I encourage parents to remember that as stressful and overwhelming the pressures of the holidays are for us, they are equally uprooting for our children. Given this situation, we should be understanding and flexible while providing as much structure and routine as possible.

Prepare: Choose two to three behaviors on which to focus and use the weeks prior to the holiday to teach the skill. For example, asking for a break politely when needed, keeping hands and feet to oneself, greeting family members, or socializing with guests using a few pre-rehearsed questions. When providing guidance to a child on socializing, I would explain to him that people like when you try to show interest in their life. For example, asking, "how are you?" or "how is your family?" can help people feel welcome. It's the pre-teaching that's essential to help your child reach success.

Practice: Once you create awareness of the behavior, even if it's a behavior you'd like to see decrease like fidgeting, design practice situations and reinforce the behavior you want to see. For example, you can make a game out of thinking about conversation starters, practice giving compliments, have a fun meal practicing table manners the wrong way followed by the instruction of the right way, or introduce gift giving and receiving manners such as appropriate ways of handling disappointment or excitement. Once the skill is taught and practiced, a good reinforcement will always help improve performance! Just like wanted to earn your time off or win the trophy, reinforcements can enhance performance!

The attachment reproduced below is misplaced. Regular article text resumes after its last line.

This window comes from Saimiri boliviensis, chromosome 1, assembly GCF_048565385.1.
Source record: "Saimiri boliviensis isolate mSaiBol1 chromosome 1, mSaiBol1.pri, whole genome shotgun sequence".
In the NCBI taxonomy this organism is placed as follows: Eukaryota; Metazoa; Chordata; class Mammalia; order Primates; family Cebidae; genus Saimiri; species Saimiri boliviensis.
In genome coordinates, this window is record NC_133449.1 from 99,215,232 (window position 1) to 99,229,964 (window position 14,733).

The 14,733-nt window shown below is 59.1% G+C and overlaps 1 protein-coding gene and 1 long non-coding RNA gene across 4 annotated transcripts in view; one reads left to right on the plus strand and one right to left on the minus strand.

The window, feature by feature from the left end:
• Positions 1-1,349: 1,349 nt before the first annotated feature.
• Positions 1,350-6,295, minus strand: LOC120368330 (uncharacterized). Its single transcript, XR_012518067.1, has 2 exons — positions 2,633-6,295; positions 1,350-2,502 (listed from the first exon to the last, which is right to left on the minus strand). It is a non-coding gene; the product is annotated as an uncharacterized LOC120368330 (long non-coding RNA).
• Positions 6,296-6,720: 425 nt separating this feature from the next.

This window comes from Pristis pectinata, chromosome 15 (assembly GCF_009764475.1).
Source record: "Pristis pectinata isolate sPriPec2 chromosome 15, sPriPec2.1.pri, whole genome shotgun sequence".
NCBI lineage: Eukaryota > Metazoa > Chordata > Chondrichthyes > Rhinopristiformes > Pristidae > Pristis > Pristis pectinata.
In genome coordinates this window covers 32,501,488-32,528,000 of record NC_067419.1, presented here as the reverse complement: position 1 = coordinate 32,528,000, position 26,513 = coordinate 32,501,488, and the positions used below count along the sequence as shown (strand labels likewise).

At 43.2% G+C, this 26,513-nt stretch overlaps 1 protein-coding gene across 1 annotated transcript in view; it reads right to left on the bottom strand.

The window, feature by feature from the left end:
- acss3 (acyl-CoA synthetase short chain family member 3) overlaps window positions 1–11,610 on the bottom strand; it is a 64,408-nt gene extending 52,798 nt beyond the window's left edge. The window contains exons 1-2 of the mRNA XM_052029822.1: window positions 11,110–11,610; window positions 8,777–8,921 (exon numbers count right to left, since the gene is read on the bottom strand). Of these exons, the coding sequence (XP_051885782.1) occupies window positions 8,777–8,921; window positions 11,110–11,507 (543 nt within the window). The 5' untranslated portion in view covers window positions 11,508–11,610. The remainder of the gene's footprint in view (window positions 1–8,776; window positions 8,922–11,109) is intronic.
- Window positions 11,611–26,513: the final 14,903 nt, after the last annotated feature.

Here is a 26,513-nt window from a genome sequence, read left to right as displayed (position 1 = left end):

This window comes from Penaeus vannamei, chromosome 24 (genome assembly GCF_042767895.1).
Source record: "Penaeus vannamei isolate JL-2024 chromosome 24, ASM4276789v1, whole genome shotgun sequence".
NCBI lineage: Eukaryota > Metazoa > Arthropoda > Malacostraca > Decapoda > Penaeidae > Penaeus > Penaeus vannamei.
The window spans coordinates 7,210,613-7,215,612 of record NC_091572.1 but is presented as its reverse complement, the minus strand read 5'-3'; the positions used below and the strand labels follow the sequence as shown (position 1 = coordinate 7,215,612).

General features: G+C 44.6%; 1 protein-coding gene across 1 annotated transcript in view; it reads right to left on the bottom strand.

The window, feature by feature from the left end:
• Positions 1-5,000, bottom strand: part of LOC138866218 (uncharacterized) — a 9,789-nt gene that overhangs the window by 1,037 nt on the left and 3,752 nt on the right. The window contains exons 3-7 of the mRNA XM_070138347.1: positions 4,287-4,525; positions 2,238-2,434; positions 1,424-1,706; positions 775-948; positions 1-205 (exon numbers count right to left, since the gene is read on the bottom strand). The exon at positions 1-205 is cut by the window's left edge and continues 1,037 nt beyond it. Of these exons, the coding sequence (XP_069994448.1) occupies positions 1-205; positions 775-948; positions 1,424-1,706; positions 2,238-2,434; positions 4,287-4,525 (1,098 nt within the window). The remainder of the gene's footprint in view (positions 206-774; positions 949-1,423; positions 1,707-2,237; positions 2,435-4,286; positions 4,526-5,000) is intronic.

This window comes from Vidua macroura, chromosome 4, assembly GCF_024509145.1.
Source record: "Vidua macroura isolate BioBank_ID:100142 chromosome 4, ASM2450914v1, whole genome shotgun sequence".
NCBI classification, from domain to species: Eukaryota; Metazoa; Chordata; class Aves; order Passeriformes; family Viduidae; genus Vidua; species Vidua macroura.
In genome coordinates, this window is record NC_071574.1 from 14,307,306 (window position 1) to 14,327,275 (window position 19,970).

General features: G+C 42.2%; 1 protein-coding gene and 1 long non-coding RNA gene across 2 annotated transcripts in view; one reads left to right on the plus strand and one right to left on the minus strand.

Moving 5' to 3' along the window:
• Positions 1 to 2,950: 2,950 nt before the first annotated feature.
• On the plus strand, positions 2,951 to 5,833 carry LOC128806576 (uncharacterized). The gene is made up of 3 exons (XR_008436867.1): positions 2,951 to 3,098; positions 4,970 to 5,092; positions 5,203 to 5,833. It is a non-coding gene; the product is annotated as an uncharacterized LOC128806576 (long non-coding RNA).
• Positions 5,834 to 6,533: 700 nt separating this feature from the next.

Plan: With all of that said and done, the key is to have appropriate plan. Set your child up to be successful by designing a holiday dinner or activity to better meet their needs.

  • Give breaks between courses for long dinners. For example, you can ask your child to give out napkins or go upstairs to get their favorite book to share.
  • Place a kids table in a quieter space to help those with sensory sensitivities or if your child dislikes certain foods, people, or objects place them away from that particular item to avoid the trigger,
  • Create a schedule for the evening or activity to help your child understand the structure of the event
  • Create a fun game out of dinner such as count the number of times Aunt Margret says "precious."

Lower your expectations over the holiday season. Don't chose this time to work on a new, difficult behavior or expect long periods of excellent behavior. Our children are as disoriented and disorganized in their thoughts and behaviors as we adults are during the holiday season!

Be Realistic: Giving children opportunities to excuse themselves appropriately, allowing them to play in another room while adults finish eating/talking, giving them a schedule for gift opening and allowing them to choose who should open the gift next, structuring unstructured time as much as possible and in general keeping expectations reasonable during all holiday activities are all ways to improve your chances of a successful holiday.

Remember, be practical. Make sure you have reasonable expectations for your child.

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